PHL Diversity highlights impact of minority spending through conventions
The economic impact of diversity in meetings and conventions in Philadelphia was the topic of the PHL Diversity annual luncheon held Wednesday at the Marriott Downtown.
About 600 people attended the gathering of hospitality professionals dedicated to increasing Philadelphia’s recognition as a multicultural and diverse meetings and convention city.
PHL Diversity, formerly the Philadelphia Multicultural Affairs Congress (MAC), was launched by The Philadelphia Convention and Visitors Bureau (PHLCVB) in 1987 to include the African-American population in new economic opportunities in tourism and hospitality. Since then the organization has brought over one billion dollars of economic impact to the city.
“Today, Philadelphia’s diverse market segments have expanded beyond,” said Greg DeShields, Executive Director of PHL Diversity, in reference to the growing diversity of Latino and Asian populations, and the work of the organization to focus on women and the LGBT community.
“As society evolves naturally, so must we,” he added.
Among the largest multicultural conventions in previous years were those held by the National Association for the Advancement of Colored People (NAACP) in 2015, with $11 million of economic impact, and the National Society of Hispanic MBAs (NSHMBA), with $6.4 million.
For 2015 and beyond, there are currently over 60 meetings booked, slated to bring more than 105,000 attendees to Philadelphia and generating more than $131 million dollars in economic impact.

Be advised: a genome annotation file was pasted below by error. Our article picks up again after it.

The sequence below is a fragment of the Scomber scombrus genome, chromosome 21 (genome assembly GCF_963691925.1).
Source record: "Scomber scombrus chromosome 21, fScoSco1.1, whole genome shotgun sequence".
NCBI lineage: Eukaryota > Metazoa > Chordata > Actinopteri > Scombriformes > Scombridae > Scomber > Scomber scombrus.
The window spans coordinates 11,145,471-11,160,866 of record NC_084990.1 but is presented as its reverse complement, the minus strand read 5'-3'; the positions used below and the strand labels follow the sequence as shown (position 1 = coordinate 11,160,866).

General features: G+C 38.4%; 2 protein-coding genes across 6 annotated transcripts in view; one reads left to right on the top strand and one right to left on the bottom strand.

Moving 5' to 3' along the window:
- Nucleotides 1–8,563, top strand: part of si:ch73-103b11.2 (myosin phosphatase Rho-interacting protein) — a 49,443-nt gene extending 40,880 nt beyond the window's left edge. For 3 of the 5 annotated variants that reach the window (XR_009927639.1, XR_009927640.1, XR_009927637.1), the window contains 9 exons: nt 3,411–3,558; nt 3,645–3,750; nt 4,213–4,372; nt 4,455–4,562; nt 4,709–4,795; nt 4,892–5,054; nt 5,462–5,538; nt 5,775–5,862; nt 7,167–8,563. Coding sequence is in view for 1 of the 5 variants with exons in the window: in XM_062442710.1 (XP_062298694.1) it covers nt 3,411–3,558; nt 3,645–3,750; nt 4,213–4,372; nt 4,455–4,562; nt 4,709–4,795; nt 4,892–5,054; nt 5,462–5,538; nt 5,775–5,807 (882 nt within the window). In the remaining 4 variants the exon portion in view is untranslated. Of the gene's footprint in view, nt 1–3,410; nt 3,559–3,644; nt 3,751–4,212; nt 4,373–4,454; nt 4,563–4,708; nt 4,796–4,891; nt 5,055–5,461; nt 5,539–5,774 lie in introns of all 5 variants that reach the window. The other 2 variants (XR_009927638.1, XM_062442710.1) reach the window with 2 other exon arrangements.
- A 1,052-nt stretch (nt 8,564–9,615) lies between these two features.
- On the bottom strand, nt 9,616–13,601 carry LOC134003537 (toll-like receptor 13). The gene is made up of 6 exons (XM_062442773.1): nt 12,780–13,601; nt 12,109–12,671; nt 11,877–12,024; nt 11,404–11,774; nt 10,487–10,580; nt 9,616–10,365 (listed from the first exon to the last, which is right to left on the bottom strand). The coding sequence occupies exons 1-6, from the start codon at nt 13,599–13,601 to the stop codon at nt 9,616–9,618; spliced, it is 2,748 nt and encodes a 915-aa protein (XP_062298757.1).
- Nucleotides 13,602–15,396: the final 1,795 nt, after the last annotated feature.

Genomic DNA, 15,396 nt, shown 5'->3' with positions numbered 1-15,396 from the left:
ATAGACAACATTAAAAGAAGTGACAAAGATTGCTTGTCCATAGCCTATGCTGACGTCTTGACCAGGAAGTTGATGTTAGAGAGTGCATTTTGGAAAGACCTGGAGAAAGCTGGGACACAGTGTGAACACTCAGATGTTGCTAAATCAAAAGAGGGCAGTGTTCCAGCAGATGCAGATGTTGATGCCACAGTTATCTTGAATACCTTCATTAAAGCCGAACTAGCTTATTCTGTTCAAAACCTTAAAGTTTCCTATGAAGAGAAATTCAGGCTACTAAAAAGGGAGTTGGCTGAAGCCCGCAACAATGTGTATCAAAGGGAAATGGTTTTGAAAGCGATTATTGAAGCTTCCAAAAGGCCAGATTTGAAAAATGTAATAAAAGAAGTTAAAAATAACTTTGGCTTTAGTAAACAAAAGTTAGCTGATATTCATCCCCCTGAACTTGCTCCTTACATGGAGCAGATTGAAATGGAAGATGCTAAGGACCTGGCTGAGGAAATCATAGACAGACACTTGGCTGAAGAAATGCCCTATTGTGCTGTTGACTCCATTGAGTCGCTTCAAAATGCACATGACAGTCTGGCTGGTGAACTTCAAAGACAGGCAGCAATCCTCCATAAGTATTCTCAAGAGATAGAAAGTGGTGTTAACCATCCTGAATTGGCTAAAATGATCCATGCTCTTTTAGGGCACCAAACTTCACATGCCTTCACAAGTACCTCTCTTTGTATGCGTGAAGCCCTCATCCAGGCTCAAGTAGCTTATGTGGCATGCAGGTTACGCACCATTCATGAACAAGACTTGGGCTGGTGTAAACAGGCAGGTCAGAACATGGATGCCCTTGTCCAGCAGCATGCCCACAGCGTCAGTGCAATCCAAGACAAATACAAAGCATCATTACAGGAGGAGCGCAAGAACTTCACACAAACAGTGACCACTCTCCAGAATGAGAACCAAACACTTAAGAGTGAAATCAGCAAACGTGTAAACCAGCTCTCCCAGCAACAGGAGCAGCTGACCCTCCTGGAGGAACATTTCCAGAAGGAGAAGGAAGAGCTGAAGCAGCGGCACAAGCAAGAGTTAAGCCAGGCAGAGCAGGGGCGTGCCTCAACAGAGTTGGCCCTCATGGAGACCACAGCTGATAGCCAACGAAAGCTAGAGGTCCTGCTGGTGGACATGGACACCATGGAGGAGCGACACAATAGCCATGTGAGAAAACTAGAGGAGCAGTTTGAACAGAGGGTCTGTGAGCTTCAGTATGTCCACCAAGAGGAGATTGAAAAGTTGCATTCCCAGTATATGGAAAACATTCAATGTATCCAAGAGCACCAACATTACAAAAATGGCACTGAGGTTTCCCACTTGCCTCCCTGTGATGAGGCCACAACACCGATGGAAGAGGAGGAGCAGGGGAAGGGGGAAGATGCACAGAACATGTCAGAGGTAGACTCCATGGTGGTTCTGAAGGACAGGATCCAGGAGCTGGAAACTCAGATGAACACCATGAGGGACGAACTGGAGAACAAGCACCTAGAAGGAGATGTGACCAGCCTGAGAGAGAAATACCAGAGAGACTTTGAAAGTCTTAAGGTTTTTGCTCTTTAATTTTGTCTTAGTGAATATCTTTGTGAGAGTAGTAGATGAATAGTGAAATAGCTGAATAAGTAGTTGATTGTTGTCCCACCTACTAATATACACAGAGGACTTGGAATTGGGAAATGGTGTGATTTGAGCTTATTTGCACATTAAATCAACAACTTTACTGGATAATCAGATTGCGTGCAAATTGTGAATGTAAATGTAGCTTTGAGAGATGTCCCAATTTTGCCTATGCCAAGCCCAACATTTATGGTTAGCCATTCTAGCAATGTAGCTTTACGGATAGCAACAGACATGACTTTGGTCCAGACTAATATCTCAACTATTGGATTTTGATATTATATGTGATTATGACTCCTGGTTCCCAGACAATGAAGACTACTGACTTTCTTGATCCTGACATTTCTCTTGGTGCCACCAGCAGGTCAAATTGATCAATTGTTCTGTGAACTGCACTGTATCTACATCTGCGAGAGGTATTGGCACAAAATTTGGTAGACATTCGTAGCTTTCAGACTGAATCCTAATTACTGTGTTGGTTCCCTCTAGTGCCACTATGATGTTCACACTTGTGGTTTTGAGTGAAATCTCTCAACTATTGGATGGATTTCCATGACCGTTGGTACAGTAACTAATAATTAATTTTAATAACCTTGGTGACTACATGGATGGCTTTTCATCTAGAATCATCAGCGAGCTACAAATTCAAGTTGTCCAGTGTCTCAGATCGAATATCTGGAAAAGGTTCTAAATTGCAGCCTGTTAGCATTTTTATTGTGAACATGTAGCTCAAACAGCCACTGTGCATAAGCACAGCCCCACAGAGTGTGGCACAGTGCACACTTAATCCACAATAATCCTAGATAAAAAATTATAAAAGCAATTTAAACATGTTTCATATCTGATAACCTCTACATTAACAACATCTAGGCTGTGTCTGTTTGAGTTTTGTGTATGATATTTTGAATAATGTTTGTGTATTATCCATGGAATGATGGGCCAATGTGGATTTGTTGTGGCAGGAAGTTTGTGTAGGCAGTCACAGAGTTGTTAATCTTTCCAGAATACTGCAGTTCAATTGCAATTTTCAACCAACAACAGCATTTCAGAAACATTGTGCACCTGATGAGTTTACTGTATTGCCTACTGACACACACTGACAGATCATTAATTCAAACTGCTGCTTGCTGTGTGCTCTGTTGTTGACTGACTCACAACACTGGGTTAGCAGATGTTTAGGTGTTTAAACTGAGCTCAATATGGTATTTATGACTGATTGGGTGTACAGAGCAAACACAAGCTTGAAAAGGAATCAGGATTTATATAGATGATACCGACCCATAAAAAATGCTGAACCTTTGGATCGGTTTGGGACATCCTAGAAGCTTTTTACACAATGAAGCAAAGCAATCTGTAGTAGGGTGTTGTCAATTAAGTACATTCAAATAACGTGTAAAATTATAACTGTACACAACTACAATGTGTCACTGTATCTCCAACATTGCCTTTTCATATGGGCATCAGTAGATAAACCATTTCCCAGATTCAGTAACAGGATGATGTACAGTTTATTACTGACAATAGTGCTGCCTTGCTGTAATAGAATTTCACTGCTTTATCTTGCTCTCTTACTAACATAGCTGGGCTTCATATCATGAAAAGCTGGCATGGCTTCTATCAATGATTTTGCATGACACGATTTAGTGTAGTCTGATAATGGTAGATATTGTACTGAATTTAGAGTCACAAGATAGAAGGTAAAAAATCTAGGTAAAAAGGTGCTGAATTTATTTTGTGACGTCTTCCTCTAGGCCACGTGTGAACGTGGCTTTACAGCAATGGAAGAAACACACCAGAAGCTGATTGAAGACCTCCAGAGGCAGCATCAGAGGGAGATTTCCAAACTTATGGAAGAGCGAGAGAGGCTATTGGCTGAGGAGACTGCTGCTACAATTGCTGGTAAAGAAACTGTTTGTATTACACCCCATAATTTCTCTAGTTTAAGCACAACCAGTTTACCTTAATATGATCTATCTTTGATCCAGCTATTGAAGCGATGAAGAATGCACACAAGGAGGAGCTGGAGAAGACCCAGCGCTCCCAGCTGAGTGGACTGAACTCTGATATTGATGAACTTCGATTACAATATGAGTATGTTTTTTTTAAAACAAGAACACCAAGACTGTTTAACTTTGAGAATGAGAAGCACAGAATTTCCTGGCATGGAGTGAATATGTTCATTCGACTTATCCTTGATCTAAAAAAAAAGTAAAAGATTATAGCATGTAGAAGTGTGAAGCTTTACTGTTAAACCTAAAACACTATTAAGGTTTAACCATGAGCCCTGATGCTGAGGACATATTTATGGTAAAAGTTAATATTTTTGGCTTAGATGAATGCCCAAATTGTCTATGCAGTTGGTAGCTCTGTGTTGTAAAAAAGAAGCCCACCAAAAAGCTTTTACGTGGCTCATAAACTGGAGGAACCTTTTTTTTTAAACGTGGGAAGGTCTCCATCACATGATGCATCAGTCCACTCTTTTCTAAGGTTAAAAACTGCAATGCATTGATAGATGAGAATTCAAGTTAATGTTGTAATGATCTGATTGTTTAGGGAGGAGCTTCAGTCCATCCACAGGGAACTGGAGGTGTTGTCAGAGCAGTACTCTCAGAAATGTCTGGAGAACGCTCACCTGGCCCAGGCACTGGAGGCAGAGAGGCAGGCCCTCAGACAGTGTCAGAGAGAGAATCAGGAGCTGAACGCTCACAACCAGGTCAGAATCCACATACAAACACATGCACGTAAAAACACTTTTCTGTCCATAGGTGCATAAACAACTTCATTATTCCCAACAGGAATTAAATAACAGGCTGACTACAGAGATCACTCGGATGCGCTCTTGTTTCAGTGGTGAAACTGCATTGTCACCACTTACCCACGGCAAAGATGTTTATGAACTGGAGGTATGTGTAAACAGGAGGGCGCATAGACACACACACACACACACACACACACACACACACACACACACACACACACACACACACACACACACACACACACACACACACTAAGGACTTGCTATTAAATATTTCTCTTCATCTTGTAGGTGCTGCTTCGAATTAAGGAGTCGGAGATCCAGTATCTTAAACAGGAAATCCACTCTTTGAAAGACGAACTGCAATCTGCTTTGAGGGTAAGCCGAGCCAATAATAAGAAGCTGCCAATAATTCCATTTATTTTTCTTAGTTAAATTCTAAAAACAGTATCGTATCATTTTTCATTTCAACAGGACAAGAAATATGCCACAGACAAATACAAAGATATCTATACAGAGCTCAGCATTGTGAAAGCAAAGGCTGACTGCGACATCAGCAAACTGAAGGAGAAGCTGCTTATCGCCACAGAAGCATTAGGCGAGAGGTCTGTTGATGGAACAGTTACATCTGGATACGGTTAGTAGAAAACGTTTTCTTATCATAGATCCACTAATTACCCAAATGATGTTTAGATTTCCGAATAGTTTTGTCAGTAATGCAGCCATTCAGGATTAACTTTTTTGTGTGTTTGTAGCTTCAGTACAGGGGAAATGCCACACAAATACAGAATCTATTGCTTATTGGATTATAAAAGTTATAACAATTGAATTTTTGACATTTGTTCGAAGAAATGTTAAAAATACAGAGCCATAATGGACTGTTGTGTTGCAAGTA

Last year the luncheon had a focus on the Latino market. This year, the focus was in the growing Asian market. According to Jack Ferguson, president & CEO of PHLCVB, today China is the number two market for Philadelphia in international visits; India has been the fifth largest market for the last two years, and Japan is back in the top 10. A few years ago none of these countries were in the top 10.
Ferguson also talked about the diversity that the World Meeting of Families and the papal visit brought to Philadelphia, putting the city on the global map, and praised the Pennsylvania Convention Center for their work in hosting the 17,000 registered attendees to the WMF and an additional 3,000 people coming into the center everyday.
“Being in the Pennsylvania Convention Center and watching people from all over the world was spectacular,“ he said.
Ferguson, who has been working for over 30 years in the hospitality industry, will be retiring by the end of the year, and he will be replaced as CEO and president of PHLCVB by the executive vice president Julie Coker Graham, starting in 2016.
To honor Ferguson, DeShields announced that PHL Diversity and the Philadelphia Area Chapter of Meeting Professionals International are creating the PHL Diversity Jack Ferguson PAMPI Scholarship Fund, valued at $15,000, to provide opportunities for minorities to pursue certification as professional meeting planners.
“I am thrilled to to be honored like this and the fact that is going to students who need an opportunity”, Ferguson said.
During the luncheon, PHL Diversity recognized Mayor Michael Nutter, Congressman Bob Brady, and Former Governor Ed Rendell, for their work in bringing the 2016 Democratic National Convention to Philadelphia.
During his acceptance speech, Rendell, talked about Philadelphia as a city that has developed an “incredibly diverse population,” which he sees as an “enormous strength” for the city. He also praised Jim Kenney for helping to attract more immigrants, “and we should be a city that attracts more immigrants,” he added.
The convention is estimated to generate up to 300 million in economic impact for the region, and the Philadelphia 2016 host committee is encouraging diversity business owners to sign up as vendors.
“We are pledged to make sure that this is an incredibly diverse convention, not only with the delegates and with the issues undertaken by the convention but with the business that we do locally,” Rendell said.
Among the other individuals recognized for their impact on Philadelphia’s diverse hospitality and tourism were Stephen Tang, President & CEO of the University City Science Center; and Jay Shah, CEO of Hersha Hospitality Trust.